Jorge Wunch
Cuban-American / Polish-American

Yiri Yiri Bon
poem, 2023

Yiri Yiri Bon

The walled island away from me 
The walled island that calls me
A yearning sensation for/ this place 
I fear
This place
I love
More than anywhere in my heart

This walled island I see suffer 
That my family cried(s) tears in 
This walled island that hates me 
That spits at me
That evicts me

This walled island that embraces me
In her nutrients
In her song
This walled island that wraps me in rhythm 
Covers me in chords
In melodies of suffering 
In melodies of victory

This walled island where/ I am 
Her jailer
This walled island where my 
Relatives hold the key
This walled island
Where my Heart lives
Where boxes of memories reside 
Unknown to me.

This walled island that is absolutely 

This walled island that is 

This free land that hates me
This free land that’s embraced me 
Left me covered in
In suffering and
In prosperity

This free land that holds her 

Keeps lists of her history
Keeps records of her resistance 
Of her exploitation
Of her conviction

This free land that plays us 
like Chess
This free land that collects 
For payment
This free land
Is the true facilitator 
Of Terror.

This free land is 
Life’s prison

Estas palabras me asustan.


Yiri Yiri Bon,
inspired by the song (by Eliades Ochoa), laments towards a home that is no longer made suitable for its inhabitants, due to external forces.

Wunch’s own personal relationship to the geopolitical situation of Cuba and the United States is expressed as an ineluctable duality, sentiments where “in suffering and in prosperity” go hand in hand, in a land that both offers and takes from him simultaneously.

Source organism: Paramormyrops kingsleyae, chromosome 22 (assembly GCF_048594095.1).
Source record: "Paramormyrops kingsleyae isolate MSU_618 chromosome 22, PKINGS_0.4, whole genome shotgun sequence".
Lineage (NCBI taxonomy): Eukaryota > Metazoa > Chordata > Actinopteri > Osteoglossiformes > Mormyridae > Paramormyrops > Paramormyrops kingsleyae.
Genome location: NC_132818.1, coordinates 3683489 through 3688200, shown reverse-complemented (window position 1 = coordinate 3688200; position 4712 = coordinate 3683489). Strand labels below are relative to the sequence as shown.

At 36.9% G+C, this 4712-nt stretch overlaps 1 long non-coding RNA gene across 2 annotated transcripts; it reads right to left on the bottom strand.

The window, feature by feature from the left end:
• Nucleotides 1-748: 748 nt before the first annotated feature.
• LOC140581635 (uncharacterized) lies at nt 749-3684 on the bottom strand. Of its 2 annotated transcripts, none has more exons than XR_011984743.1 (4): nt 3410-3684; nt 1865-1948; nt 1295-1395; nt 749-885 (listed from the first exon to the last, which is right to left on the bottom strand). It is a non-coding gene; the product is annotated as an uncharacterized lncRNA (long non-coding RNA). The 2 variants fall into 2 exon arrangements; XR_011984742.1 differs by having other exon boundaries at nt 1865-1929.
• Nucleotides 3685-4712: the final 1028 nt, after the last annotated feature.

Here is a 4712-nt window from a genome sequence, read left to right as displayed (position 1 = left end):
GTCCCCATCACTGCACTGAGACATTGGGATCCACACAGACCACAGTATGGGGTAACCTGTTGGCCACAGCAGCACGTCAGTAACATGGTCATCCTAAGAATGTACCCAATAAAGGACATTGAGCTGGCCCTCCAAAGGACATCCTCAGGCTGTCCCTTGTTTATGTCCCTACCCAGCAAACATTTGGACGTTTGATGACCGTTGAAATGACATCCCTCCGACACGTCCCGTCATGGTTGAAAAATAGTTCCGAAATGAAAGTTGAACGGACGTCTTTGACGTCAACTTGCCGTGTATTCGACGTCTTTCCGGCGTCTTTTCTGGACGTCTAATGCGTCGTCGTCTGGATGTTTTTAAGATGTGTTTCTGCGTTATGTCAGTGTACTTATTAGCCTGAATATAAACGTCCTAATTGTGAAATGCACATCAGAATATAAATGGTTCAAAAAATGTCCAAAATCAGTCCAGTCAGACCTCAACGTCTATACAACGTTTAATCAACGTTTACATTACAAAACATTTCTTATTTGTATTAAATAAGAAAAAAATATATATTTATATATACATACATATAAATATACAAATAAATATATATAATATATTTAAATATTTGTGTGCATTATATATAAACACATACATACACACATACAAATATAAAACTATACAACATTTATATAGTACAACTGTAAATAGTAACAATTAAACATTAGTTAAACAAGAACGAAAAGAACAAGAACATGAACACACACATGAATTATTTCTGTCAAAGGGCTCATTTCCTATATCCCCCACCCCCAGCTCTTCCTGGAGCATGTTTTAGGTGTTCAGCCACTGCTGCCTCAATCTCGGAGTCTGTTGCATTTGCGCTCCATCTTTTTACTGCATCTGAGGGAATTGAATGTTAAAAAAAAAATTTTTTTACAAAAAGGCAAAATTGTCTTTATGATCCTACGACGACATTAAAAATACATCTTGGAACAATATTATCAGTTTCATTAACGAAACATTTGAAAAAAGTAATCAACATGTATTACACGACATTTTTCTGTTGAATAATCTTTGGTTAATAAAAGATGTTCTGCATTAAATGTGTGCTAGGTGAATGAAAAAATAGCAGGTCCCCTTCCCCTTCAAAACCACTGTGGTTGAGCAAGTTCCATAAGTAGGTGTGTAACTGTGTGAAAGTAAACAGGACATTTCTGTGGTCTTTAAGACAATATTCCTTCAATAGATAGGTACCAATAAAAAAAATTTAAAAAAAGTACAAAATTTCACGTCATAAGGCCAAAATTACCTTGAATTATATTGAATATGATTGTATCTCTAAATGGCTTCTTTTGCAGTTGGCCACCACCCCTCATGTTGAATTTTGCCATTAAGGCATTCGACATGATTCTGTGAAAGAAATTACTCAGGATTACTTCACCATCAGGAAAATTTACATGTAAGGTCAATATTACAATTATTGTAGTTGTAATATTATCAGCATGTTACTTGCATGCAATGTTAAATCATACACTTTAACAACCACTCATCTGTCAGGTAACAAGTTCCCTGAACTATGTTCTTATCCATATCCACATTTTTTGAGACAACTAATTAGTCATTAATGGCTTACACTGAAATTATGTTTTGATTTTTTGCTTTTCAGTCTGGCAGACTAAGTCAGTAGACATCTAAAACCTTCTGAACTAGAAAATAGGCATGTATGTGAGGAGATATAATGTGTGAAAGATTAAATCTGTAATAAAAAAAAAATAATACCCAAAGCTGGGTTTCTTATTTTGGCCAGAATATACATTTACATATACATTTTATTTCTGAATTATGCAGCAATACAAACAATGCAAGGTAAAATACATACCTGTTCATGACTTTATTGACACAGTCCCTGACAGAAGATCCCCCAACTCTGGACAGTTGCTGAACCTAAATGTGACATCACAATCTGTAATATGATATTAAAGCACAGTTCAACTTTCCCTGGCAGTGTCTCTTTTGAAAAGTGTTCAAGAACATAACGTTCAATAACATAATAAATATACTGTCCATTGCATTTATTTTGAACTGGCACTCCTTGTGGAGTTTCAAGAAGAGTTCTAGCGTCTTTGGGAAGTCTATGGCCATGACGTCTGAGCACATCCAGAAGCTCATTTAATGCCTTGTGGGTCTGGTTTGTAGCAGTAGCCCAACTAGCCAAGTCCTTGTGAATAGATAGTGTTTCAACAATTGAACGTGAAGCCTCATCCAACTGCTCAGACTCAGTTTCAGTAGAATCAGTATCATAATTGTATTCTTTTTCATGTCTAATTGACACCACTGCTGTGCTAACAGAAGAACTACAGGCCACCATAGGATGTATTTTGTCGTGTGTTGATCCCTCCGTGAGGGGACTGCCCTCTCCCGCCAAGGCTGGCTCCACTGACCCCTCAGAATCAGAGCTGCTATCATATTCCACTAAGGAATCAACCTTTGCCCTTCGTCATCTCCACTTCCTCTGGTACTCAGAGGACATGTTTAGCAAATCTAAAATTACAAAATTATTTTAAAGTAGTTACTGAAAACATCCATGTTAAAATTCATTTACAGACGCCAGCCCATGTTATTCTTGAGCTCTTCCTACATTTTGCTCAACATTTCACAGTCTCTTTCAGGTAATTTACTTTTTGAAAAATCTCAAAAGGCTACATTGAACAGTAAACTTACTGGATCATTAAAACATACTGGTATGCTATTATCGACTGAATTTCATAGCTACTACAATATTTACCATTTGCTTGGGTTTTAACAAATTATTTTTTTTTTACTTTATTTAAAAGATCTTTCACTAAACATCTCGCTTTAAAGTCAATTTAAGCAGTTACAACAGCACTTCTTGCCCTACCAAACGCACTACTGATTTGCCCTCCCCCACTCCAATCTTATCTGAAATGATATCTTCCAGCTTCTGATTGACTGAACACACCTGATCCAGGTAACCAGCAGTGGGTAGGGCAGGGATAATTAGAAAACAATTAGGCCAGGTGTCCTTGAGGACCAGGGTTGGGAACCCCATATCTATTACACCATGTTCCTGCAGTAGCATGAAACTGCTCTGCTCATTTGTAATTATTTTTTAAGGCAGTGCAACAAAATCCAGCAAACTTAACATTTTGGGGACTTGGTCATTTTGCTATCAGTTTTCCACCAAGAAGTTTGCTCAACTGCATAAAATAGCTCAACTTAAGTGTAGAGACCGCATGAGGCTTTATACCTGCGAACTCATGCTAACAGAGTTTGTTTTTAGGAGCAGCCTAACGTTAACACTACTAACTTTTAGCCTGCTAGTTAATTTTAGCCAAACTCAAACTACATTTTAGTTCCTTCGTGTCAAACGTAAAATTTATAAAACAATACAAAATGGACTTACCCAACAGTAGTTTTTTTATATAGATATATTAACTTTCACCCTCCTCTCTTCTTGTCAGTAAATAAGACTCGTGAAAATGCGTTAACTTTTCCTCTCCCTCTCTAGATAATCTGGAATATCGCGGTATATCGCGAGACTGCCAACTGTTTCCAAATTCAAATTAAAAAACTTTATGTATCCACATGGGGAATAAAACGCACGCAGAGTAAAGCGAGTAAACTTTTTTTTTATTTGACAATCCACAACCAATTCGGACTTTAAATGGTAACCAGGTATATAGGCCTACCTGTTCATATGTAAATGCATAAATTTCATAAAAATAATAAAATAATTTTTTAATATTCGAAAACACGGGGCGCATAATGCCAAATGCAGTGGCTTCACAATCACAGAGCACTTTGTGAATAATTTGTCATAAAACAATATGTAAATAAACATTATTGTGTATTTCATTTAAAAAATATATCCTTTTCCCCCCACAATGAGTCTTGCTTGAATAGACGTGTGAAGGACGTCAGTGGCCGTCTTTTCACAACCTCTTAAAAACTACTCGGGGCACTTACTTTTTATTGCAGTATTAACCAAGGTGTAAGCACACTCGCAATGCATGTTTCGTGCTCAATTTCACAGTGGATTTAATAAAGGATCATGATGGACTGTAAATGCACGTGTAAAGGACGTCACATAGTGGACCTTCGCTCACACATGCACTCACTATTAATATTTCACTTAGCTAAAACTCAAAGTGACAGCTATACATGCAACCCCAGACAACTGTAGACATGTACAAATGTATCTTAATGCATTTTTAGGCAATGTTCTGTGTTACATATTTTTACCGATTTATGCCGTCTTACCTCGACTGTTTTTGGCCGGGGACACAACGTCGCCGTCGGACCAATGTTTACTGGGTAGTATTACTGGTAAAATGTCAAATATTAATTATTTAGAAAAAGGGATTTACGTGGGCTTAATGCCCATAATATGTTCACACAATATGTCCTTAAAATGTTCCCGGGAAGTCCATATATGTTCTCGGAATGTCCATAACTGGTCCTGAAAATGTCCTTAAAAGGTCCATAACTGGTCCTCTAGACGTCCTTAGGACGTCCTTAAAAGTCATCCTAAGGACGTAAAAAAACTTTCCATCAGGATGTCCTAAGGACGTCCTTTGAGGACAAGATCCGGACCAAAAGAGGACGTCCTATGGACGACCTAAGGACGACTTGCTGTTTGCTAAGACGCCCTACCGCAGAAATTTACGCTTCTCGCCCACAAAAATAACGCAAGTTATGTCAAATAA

The piece goes on to describe the lasting effects of colonialism, more so, the ways that it has affected their own relationships to their culture and family. This tension has created an unquenchable yearning for a place that he and many others are unsure if they can call home.

“I think this piece communicates a very specific and yet universal feeling within myself that I have never quite expressed through art before, and have been hesitant to express to friends or family. It is indicative of my own personal relationship to Cuba and to its culture, that has not been told second hand to me through family or what I ‘should’ think about its history, but through my own personal thoughts and experiences.” —J.W.


Jorge Wunch is a multimedia artist from the Gulf South. Growing up in a culturally and environmentally rich part of the world, in a Cuban-American family, opened them up to the complex web of history, politics, and geography that exist in the land and in their family. Jorge uses words, music, photography, and film to untangle this web and weave new connections.